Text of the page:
I find that I've got too many FB "friends" and sort of regret freinding people I don't know, because of the people I do know, like old classmates, whom I never would have found otherwise.

Other people, like family, I don't "friend", trying for a bit of data protection.

A lot of people are going to LinkedIn and Xing for professional networking. Are you on those networks?



I've toyed with the idea of deleting my account and even with starting a new one solely for friends and family. The problem for me is that I actually get HUGE solace, being so far away from them, in seeing their baby pictures or even their random comments that I can never bring myself to shutting it down... I don't really know what to do to be honest, I think the commercialization of FB is the thing I hate the most and am writing about this at the moment.


Janet Bianchini said...

Dear Anne

Thank you for your comments. It's good to know what other people are thinking in order to form a reasoned opinion of this subject.

I am not on LinkedIn or Xing. This is because I would not be able to keep up with the extra networking involved. I feel it's difficult to really get to know so many people (apparently 150 is maximum number for any form of meaningful relationship).

I'm sticking with Twitter, my blog and various fab Ning groups, which I try to keep up with. These all keep me incredibly busy and "au fait" with what is going on in the ELT world, which I love.



Janet Bianchini said...

Hi K

Great to have your input here! Thank you.

I agree that the commercialisation of FB is someting which is very off-putting. If the powers that be actually decide to go back to basics, ie keeping things really nice and simple, as it was when FB originally started, then that would be worth re-considering my options, definitely.

Somehow, I think FB has grown a bit too massive to backtrack on this, but who knows? If they actually listen to what people are saying at the moment, they might have to change their terms of practice.



Anonymous said...

I agree with you!

I think I will leave Facebook soon, for 2 reasons:

1) Personally, I find it too time consuming and it doesn't really add value to my life.
2) Facebook behavior is unethical and dishonest. And I don't feel safe with them.

The only thing that prevents me from leaving is my connections. In other words, networking. This is the only thing that interests me.
If I want to keep in touch with my family, I just give them a call or use Skype, so no big deal.

What really pisses me off is the fact that now I'm a pissed off user. Why should it be that way?
I don't mind being targeted for ads, I understand Facebook has to make money. But this is going too far.
Facebook is not reliable, they abuse people's good will and think they can decide how you should deal with YOUR privacy.

Anyone that joins Facebook will assume that it's a closed network, right? But it isn't. if you don't pay attention your data will be out there. So it's inconsistent and deceiving.

Did you know that, for example, if you post "Haha, you look like you work for the CIA", that post will show up with your name in some page called CIA on the Facebook world, just because it has that word on it? And that page is PUBLIC! So your post is out there without even knowing it.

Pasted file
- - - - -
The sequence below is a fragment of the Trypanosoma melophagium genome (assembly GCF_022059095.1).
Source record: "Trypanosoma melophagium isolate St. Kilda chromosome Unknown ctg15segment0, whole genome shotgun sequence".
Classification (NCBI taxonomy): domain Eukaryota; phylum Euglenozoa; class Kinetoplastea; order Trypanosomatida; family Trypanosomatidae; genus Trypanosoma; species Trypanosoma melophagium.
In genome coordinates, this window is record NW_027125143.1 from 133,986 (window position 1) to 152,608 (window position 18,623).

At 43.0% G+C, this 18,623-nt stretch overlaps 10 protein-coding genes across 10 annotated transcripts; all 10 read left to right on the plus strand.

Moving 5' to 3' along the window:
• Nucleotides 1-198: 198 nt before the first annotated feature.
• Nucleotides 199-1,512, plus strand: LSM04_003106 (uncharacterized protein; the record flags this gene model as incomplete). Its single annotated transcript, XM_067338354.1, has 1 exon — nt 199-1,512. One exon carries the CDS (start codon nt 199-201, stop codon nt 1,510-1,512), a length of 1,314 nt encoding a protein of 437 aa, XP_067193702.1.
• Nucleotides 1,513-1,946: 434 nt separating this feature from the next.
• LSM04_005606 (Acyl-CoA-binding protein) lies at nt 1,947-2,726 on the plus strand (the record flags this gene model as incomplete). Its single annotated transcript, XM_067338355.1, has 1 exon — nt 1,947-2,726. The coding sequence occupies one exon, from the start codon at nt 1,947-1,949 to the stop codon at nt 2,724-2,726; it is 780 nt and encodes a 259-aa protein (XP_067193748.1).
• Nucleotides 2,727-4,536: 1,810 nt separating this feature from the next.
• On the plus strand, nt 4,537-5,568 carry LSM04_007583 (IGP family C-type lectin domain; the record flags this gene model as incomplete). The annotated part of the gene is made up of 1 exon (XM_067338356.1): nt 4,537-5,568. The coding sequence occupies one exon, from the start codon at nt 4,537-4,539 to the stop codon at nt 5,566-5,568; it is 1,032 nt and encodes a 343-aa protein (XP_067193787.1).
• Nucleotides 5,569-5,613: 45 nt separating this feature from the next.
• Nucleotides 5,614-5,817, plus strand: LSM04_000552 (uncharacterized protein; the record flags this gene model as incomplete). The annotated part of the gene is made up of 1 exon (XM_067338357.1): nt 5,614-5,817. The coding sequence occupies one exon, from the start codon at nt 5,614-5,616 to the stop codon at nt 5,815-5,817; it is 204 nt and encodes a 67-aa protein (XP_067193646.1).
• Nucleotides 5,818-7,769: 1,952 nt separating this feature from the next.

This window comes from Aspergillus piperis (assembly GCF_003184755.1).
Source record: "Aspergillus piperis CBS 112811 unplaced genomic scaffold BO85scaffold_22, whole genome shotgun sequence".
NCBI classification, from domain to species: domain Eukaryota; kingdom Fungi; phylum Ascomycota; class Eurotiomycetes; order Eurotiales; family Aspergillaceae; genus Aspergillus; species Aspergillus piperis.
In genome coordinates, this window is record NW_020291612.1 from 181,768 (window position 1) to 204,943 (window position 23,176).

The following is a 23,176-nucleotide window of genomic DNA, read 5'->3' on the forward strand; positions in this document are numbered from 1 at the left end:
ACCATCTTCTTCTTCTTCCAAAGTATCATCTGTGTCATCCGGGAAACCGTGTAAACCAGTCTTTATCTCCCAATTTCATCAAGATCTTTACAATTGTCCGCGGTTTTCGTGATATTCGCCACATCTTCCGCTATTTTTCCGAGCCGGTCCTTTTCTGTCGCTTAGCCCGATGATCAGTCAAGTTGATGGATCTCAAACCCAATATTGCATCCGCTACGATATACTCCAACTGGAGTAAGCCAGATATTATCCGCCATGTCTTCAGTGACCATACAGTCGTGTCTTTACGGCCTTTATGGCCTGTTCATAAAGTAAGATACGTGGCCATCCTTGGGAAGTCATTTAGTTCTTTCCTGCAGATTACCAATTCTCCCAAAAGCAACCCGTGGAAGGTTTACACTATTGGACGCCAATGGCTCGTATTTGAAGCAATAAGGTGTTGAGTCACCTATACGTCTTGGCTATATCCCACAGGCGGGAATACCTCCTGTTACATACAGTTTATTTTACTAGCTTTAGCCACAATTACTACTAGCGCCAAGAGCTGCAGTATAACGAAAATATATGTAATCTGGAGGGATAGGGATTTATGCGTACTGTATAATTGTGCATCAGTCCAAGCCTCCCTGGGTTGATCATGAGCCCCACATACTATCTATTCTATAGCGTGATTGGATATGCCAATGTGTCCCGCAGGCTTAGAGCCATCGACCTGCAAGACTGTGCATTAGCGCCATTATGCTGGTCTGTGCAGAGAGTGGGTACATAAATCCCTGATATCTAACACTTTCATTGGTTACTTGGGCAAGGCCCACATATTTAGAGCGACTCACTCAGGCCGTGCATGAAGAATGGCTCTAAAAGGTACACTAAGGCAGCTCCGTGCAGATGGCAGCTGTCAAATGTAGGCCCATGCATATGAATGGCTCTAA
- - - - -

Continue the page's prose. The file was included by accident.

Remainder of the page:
Whether I care or not about privacy, that's something that I should decide. Facebook tricky settings don't give me a choice.

This is not the future I want to see for the social web. It's not a healthy one, for sure.

popps said...

He he he he he.
(sorry, i had to gloat)

Janet Bianchini said...

Dear Anonymous

Thank you for commenting. I can understand how you feel. It's interesting to see everybody's different viewpoint here.

I have to admit, the video inside Graham Stanley's post in my link to his blog, makes a very compelling argument FOR Facebook as something we need for the future in terms of staying connected globally. It's up to each individual to make a choice as to whether it is the best way or not.

A lot of universities and schools have their own dedicated private Facebook groups for students to discuss all sorts of subjects and opinions. That seems to be a very good use of the service and a lot of shyer students apparently take a more active role in their studies as a result.

As I stated from the beginning, I'm curious to see how things evolve.

Janet Bianchini said...

Hi Chris

No problems! I respect the fact that you have your opinion and that is good for a debate on such issues!

Sue Lyon-Jones said...

Interesting post & comments.

I'm pretty much in agreement with Graham on this one, so I'm not going to repeat what he's already said.

Although the spotlight seems to be firmly fixed on Facebook at the moment, I suspect that Facebook is no better or worse than a lot of other social media tools and platforms; it just attracts more attention due to its size and visibility.

I've stumbled across posts in Google search results that I've written on "walled garden" forums in the past, and I've also been spammed mercilessly on an email address I set up for an education Ning which was a supposedly private forum.

I agree that the hoops you have to jump through to lock down your Facebook account are a pain, but if you want to retain a presence on there, then at the moment it would seem to be the only option.


Janet Bianchini said...

Hi Sue

Thanks very much for adding to this discussion. I appreciate that Facebook is a site that is not unlike other sites in terms of what can leak out, as you highlighted regarding "walled comments".

I do feel torn as I feel I am somehow "missing out" on what is happening in the bigger picture. I also feel a bit guilty about seeming to "jump ship", so to speak, during "rough seas".